Occupied East Jerusalem – Ahmad’s day started early.
If he wanted to get in to the Al-Aqsa Mosque for the last Friday of Ramadan, he would have to wait for more than 11 hours overnight, and then find an opportunity to jump over Israel’s separation wall.
Keep readinglist of 3 items
The wall divides the occupied West Bank, where Ahmad lives in the Aqabet Jaber refugee camp in Jericho, from occupied East Jerusalem.
But 20-year-old Ahmad does not consider the barrier to be insurmountable – he’d made the jump before, successfully.
Because of his age, and the fact that he is a Palestinian from the West Bank, Ahmad is unable to enter East Jerusalem. He would have to be over 50, or under 12, to get in on Fridays in Ramadan without a difficult-to-obtain Israeli army permit. Women of all ages are also allowed in on the same days. For the rest of the year, they are all also excluded.
Despite those restrictions, Ahmad and his friends will try to sneak in.
“[Going to Al-Aqsa is] deeply embedded in our hearts – it’s something that I can’t explain,” Ahmad told Al Jazeera. “This is holy land, and it is occupied. We go to pray, and the presence of the occupation itself is a reason for us to go,” he told Al Jazeera.
Ahmad and his friends left their homes in the camp in the eastern occupied West Bank just after midnight on Friday, and made it to the wall at 1am.
“We use a ladder to go up and we check out the other side. We throw down a rope and we go down slowly. When we get down to more than half, we jump,” Ahmad explained.
Ahmad and his friends had planned to be at Al-Aqsa at around 3am before dawn prayers, but they faced a problem – Israeli border police forces happened to be stationed at the other side of the wall from where they were planning to jump.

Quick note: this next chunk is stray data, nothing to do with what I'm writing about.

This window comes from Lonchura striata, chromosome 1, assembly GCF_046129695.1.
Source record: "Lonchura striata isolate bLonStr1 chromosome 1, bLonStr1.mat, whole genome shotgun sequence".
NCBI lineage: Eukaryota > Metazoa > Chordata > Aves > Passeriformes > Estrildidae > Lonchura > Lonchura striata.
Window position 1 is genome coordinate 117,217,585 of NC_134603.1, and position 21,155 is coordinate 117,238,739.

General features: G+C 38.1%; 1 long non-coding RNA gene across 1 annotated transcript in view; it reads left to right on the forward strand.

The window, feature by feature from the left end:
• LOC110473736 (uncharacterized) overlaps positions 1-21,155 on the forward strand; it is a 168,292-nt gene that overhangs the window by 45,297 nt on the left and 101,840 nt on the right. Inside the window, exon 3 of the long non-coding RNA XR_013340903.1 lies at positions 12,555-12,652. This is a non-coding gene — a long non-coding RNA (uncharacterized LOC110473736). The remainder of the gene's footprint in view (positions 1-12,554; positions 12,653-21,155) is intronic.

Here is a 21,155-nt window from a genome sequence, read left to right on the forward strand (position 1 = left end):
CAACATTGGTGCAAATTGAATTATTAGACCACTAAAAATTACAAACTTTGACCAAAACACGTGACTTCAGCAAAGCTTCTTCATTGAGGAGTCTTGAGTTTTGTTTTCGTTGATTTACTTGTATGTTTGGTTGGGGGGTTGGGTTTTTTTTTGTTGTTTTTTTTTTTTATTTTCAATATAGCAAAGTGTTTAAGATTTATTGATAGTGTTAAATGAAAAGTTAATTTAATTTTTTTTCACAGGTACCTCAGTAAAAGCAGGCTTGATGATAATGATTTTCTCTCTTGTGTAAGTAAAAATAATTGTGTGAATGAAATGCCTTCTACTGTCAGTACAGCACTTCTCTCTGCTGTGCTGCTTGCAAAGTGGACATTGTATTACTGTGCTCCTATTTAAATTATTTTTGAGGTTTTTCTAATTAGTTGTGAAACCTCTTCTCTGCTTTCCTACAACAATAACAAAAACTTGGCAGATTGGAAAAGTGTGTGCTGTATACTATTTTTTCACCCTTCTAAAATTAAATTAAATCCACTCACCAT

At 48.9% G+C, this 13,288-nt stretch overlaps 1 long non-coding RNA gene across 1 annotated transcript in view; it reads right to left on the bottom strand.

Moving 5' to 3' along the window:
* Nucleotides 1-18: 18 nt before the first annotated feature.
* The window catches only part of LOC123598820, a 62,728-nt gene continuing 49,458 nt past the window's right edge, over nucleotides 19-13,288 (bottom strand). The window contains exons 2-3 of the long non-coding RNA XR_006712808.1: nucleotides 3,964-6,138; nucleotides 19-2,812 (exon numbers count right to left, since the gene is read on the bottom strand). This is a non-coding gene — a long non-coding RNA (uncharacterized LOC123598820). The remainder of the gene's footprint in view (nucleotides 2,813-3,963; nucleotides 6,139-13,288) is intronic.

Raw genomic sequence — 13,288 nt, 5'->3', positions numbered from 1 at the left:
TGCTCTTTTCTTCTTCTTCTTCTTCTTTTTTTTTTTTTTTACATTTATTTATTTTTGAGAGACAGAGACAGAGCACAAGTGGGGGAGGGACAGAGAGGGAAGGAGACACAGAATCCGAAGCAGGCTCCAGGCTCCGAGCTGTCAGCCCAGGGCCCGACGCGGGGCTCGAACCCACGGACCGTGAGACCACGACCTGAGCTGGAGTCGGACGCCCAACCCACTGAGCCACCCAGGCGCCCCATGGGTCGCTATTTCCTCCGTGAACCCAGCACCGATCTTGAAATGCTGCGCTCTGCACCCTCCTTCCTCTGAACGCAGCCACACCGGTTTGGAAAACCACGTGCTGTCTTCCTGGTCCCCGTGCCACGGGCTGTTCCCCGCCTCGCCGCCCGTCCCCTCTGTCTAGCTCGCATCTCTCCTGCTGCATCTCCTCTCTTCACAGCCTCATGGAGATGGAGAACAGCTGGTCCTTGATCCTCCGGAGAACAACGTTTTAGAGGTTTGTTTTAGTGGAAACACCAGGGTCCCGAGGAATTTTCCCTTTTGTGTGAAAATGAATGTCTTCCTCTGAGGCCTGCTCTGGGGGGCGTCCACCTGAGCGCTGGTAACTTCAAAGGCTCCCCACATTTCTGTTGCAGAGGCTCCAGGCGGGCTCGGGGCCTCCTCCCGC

The Israelis confiscated two of the group’s ladders, according to Ahmad. But several hours later, they had another one.
By the morning, most of the young Palestinians attempting to make the jump had given up, and gone back home.
But Ahmad and his close friends spent a sleepless night waiting, and had their pre-dawn meal in a nearby restaurant, before starting their fast, and waiting for an opportunity.
“We’re tired because we haven’t slept since yesterday,” Ahmad said in the morning. “The army [police] won’t budge. We’ve been trying all night – we go up every once in a while to check.”
“We just want to break our fast at Al-Aqsa, even if we don’t make it for Friday prayers. We want to experience that moment. The shabab [youth] are adamant to go – they’re saying, ‘We don’t want to go back.’”
‘Walk with confidence’
Hundreds of Palestinians have jumped over Israel’s Separation Wall since its construction began in 2002 during the Second Palestinian Intifada. The eight-metre-high concrete wall is lined with military checkpoints, surveillance cameras and barbed wire.
Israel has claimed that the wall is for security reasons, and that it has reduced the number of attacks in Israel, but 85 percent of it falls deep inside the occupied West Bank and annexes with it large chunks of Palestinian territory occupied in 1967, including East Jerusalem.